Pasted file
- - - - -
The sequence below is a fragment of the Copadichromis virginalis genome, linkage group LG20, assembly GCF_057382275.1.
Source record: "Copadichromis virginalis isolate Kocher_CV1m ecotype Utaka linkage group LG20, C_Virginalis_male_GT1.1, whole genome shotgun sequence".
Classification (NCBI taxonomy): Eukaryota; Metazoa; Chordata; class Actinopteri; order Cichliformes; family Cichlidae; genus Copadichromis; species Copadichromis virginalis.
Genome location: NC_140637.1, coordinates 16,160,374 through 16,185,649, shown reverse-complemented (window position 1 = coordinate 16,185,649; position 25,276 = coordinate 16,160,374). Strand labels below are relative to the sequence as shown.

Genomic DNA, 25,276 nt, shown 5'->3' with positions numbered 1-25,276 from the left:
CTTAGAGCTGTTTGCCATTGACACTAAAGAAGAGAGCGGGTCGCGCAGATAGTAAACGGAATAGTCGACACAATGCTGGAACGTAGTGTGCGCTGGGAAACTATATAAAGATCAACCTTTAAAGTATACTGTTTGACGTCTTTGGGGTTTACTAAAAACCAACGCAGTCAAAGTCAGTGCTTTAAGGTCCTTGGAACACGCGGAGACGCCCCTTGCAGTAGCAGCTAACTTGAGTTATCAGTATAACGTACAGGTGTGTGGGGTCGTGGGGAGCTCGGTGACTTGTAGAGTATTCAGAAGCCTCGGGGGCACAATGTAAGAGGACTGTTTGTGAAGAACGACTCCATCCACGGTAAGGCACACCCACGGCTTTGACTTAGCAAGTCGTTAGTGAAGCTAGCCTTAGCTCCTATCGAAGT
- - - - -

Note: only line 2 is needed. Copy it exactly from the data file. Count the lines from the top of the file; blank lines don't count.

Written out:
Source record: "Copadichromis virginalis isolate Kocher_CV1m ecotype Utaka linkage group LG20, C_Virginalis_male_GT1.1, whole genome shotgun sequence".